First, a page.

NFL players called ‘spoiled’ for not wanting to die

Satire by

The NFL and the NFL Players Association recently agreed to terms for beginning the 2020-21 season amidst the ongoing pandemic. However, players worried about their health voiced their concerns about the lack of strict measures from the NFL for player safety. 

“I don’t want to contract COVID-19 and die,” said Browns star Odell Beckham Jr.

This extraordinarily bold and controversial statement was met with outrage from the sports media community. Stephen A. Smith, commentator for ESPN’s First Take, expressed his disappointment on Monday’s show. 

“You’re wrong and here’s why,” Smith said. “You have no right to complain — you make millions of dollars! You lost your right to care about your health when you signed that contract. This brother is being blasphemous.”

Monday’s segment of First Take had more shocking moments — for the first time since the show began airing, Max Kellerman, Smith’s co-host, actually agreed.

“First, they want to bring in all these new concussion protocols,” Kellerman said. “Now, they don’t want to contract coronavirus? Their demands are becoming unreasonable.”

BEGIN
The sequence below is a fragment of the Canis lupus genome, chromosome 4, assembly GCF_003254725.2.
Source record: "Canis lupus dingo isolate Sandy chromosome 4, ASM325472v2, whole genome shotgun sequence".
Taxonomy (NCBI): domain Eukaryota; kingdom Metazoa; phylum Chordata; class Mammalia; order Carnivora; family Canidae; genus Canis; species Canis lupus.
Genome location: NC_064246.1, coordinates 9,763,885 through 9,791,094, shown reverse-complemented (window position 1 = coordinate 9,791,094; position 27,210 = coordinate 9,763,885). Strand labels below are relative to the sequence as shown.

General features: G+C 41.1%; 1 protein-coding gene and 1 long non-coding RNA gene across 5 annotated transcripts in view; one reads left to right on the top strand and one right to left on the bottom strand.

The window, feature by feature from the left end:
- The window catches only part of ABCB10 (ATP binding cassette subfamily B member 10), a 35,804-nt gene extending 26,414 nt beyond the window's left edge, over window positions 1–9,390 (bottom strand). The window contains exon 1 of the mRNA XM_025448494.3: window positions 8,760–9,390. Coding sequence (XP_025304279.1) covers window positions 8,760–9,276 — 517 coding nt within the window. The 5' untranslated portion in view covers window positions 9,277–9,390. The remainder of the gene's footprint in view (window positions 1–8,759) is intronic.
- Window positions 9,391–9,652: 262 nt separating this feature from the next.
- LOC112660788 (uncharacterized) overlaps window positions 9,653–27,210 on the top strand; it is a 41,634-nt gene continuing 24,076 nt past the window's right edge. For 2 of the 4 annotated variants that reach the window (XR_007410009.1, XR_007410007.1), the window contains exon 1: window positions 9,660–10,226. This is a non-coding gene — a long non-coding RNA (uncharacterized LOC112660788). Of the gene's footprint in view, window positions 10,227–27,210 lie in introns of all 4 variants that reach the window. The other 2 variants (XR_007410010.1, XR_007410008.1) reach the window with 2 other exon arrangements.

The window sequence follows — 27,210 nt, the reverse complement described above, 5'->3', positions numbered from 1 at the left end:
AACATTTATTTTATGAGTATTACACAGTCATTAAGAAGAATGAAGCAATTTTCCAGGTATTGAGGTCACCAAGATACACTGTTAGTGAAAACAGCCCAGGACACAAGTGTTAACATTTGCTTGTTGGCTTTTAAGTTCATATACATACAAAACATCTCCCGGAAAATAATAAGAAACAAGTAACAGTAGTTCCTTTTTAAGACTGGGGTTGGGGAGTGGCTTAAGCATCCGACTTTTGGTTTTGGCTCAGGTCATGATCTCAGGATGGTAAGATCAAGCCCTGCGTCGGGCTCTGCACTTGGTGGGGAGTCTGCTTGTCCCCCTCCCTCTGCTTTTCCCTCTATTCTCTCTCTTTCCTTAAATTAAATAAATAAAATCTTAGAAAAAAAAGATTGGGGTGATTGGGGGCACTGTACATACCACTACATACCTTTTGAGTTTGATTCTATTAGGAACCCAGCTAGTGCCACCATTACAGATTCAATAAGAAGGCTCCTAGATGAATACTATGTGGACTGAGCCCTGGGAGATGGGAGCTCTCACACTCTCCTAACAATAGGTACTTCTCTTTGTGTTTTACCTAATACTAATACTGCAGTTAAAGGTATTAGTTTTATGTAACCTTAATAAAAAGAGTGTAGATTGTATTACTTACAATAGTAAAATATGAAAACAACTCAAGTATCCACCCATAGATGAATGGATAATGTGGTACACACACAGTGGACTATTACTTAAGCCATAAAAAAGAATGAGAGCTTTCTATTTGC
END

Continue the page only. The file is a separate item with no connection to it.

Kellerman added that he was surprised that players were suddenly so concerned with their safety.

“Do they know what sport they play?” he asked. 

Other players, including the Seattle Seahawks’ Russell Wilson, voiced their support for Beckham. 

“We want to play, but we want to know we’re playing safely,” Wilson said.

TV personality Skip Bayless was not impressed by Wilson, calling him “spoiled” and “a brat.” 

“He wants to have his cake and eat it too,” Bayless said. “It’s outrageous that these players think they’re entitled to have opinions on their health — they need to stick to playing football. I don’t see anyone else complaining about their job.”

The NFL was quick to assure players that its guidelines will ensure a low risk of spread if a player contracts the virus. Commissioner Roger Goodell recently announced one of these protocols: After an hour of close violent contact and sweat exchange, players will not be allowed to partake in post-game jersey swaps. 

“We take CDC guidelines very seriously,” Goodell said. “We encourage all teams to look to the Cleveland Browns as experts on social distancing. Last year, their pass rush ranked first in the league in avoiding contact with opposing quarterbacks.”

Editor’s Note: This article is purely satirical and fictitious. All attributions in this article are not genuine and this story should be read in the context of pure entertainment only.

Contact Viraj Mehta at viraj28m ‘at’ gmail.com.

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Viraj Mehta is a high schooler writing as part of The Daily's Summer Journalism Workshop.